Updated 3 Nov 2021
Back in the day, thousands of years ago, primitive people made no distinction between consciousness and physical presence, even trees and mountains were assumed to have spirits. We knew very little about what our vital organs did. The heart was unique in being vigorously active throughout our life and stopping immediately when we die. It was a reasonable first guess that the heart was the source of our vitality, our "alive-ness". Nobody realised that the blood circulated, the heart was thought to push in all directions equally, spreading vitality with every pulse.
People seeking the seat of active consciousness assumed that it too lay in the heart, and even cut them open in the search for a "homunculus", a miniature human supposed to be the conscious self within the body. Others thought that the vital ingredient left through the lungs, next to the heart, in our last breath – "spiritus" is a Latin word for breath. Whatever it was, it was thought to be "atomic", an indivisible thing or atom of being in its own right, a spirit or soul capable of taking on a life of its own, travelling beyond the living body and of surviving its death.
Long before we learned that consciousness resides in the brain, the next great step in understanding was taken by Eastern philosophers. Around five hundred BC, thinkers such as the Taoist Lao Tzu and Siddhartha Gautama, better known as the Buddha, realised that the primitive idea of the atomic self was all wrong, we simply don't have one. The mind just processes information and builds an image of itself and its body to help it understand and control the world around it. As that image flickers in and out of activity, we gain and lose consciousness. On reawakening, the self must be rebuilt from memories and the latest sense impressions. We recreate our selves incessantly, fooling ourselves every waking moment that our existence is continuous day after day.
This rather begs the question, what exactly is fooling itself into believing that it is a "self"? If there is nothing there, then there can be nothing to fool itself into believing anything, that would be absurd. So just what exactly is being fooled? The mystic is tempted to see this as a direct refutation of the materialist position – there must be a self or something like it, in order to delude itself. Perhaps that is the role of the soul or spirit. The Buddha tended to adopt the word "dharma" for it, which some loosely translate as our "Buddha nature"; all in all, little more than a labelling exercise for the unexplained. But things are not quite that simple. One Indian guru I read described it as "the enjoyer of the self" and ascribed its identity to Brahma (effectively, God).
We can build a scientific, materialistic theory of a physical brain with memories and sensors and processing and control circuits, then set it processing information so that it seeks to understand and control the world around it. To help it do this it builds a model of an identifiable or "atomic" self and even builds the belief that it is that self. The latest work on artificial intelligence is even beginning to nibble away at building that model of the self. But it is not yet clear how everything fits together. In Seeing Myself (Robinson 2017), Susan Blackmore suggests that "It is models of self that are conscious, models of self that experience...". However I would suggest that, by contrast, the model of the self is rather just one part of the brain processing, information to be experienced rather than the entity which experiences it.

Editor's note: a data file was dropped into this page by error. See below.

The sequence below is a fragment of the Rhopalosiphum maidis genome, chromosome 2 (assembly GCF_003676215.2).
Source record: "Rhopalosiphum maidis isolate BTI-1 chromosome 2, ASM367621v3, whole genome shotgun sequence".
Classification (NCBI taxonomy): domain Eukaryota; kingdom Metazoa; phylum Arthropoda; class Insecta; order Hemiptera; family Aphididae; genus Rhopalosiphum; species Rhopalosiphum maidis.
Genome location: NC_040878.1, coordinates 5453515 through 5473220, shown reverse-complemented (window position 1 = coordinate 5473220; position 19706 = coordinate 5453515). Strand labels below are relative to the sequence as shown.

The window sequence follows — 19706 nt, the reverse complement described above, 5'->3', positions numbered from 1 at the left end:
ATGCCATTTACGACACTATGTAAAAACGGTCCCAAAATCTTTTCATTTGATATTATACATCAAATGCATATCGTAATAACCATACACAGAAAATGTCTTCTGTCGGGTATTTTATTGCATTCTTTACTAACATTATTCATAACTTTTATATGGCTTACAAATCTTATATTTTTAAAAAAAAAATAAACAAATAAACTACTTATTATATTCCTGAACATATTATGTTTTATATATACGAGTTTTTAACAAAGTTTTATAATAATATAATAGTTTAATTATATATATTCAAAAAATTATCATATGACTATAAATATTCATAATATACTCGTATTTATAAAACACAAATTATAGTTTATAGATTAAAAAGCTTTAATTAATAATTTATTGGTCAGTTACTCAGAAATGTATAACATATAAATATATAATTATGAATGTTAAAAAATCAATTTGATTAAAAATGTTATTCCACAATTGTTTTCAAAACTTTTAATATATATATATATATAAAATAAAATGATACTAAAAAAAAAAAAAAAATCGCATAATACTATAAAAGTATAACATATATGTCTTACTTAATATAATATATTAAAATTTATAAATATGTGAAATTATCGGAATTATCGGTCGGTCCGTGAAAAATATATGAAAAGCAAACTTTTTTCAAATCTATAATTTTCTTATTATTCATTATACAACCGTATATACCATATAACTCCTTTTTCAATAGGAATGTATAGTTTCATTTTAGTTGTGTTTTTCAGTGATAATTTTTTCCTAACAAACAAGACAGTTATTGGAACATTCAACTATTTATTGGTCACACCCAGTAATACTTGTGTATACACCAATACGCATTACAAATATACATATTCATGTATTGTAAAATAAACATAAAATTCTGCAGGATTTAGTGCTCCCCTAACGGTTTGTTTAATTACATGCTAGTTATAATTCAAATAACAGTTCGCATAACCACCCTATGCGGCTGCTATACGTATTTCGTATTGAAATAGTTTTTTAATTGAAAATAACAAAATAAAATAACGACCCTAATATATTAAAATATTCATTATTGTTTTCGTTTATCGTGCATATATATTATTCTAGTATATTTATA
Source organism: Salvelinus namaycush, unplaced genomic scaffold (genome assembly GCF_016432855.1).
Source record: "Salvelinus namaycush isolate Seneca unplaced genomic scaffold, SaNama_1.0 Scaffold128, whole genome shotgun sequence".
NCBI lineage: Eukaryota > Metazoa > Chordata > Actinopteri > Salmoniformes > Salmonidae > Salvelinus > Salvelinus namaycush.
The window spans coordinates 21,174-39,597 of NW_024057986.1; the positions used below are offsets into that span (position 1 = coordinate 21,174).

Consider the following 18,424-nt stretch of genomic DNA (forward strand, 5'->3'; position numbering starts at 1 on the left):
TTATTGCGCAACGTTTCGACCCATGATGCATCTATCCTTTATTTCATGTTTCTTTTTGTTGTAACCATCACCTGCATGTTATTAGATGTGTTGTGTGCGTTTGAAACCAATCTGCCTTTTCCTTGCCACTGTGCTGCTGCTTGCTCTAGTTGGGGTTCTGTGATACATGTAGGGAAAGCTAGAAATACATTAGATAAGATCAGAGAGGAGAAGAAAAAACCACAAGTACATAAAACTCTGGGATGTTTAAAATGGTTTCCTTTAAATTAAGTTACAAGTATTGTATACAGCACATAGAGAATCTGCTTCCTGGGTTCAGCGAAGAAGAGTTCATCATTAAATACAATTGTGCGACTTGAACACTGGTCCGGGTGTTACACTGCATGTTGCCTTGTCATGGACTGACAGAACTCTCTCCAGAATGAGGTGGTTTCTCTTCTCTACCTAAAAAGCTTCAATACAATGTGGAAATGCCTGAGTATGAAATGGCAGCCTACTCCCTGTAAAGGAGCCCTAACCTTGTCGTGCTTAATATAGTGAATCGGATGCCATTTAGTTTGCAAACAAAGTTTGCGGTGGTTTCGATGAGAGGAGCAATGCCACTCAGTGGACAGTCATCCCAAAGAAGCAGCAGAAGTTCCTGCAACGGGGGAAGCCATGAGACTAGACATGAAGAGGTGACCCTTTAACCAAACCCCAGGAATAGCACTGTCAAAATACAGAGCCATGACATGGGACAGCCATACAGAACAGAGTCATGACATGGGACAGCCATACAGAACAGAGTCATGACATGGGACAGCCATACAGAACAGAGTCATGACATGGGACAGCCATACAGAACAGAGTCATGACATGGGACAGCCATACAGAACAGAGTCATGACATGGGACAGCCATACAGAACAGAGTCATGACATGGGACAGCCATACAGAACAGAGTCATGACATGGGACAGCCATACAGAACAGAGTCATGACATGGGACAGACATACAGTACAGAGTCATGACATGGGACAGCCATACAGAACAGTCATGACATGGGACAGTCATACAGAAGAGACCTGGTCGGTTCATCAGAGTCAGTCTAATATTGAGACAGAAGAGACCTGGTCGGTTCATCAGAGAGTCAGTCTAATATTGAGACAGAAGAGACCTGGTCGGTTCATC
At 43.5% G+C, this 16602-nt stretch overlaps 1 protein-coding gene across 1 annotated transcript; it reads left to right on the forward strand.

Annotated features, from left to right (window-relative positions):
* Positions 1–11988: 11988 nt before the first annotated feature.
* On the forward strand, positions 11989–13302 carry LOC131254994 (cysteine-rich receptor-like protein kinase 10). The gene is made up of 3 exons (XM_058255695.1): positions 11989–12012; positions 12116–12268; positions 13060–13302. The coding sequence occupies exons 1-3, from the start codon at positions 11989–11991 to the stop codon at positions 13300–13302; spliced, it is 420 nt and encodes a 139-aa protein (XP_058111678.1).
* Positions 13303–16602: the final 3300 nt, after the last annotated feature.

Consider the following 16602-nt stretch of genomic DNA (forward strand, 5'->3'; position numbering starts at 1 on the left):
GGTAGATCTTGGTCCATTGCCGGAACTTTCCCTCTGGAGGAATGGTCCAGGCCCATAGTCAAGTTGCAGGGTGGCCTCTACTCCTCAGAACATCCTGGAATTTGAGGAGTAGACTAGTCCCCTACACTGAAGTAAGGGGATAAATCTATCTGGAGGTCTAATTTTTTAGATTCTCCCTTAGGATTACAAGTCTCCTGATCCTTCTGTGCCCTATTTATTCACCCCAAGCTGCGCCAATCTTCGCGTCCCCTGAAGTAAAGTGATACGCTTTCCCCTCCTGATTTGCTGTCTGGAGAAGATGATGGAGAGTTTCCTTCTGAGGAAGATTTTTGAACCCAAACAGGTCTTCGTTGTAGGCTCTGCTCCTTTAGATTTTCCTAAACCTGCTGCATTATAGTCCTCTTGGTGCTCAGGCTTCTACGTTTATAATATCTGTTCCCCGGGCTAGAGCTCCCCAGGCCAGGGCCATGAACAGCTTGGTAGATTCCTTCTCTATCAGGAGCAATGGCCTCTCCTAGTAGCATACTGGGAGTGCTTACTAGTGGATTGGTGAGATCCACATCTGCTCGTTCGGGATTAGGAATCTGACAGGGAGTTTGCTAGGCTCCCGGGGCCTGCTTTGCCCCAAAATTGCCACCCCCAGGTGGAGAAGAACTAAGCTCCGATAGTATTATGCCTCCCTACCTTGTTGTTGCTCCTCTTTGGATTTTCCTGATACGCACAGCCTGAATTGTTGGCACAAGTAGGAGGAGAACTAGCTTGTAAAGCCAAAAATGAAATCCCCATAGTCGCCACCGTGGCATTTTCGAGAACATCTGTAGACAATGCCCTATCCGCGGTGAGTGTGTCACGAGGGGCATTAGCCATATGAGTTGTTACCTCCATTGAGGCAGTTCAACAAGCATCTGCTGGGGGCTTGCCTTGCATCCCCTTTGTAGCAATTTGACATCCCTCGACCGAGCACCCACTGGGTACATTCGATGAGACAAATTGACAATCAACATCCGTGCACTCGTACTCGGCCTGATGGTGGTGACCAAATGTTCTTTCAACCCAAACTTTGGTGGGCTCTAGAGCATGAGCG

All the old mental elements, such as memory, personality and self-reference, remain necessary ingredients. Indeed, the many enduring qualities of these and other elements of brain structure would suggest that in these respects the self does endure from day to day after all. It persists for a lifetime but, unlike the primitive one that we once believed in, it is tied wholly to the brain which sustains it.
This idea of the self as an information construct has been increasingly supported by modern science and is now widely accepted in the West, as well as the East. But there are some minor variations which cause a good deal of confusion. Because the conscious model is just a processing construct, a constantly-changing block of information, people are fond of saying that it still does not, therefore, exist. In this sense, the relatively permanent parts of the self – memory, structural form, etc. are ignored. Frankly, that is like arguing that a piece of software does not exist until you run it on your computer. The technical term for this is an "instance" of the software, while the code itself very palpably exists in the computer's long-term memory. There is never more than one instance of any self, so the distinction becomes one of vapid pedantry. One might also enquire as to why AI researchers are beginning to develop the basic elements of the self, if no such thing exists.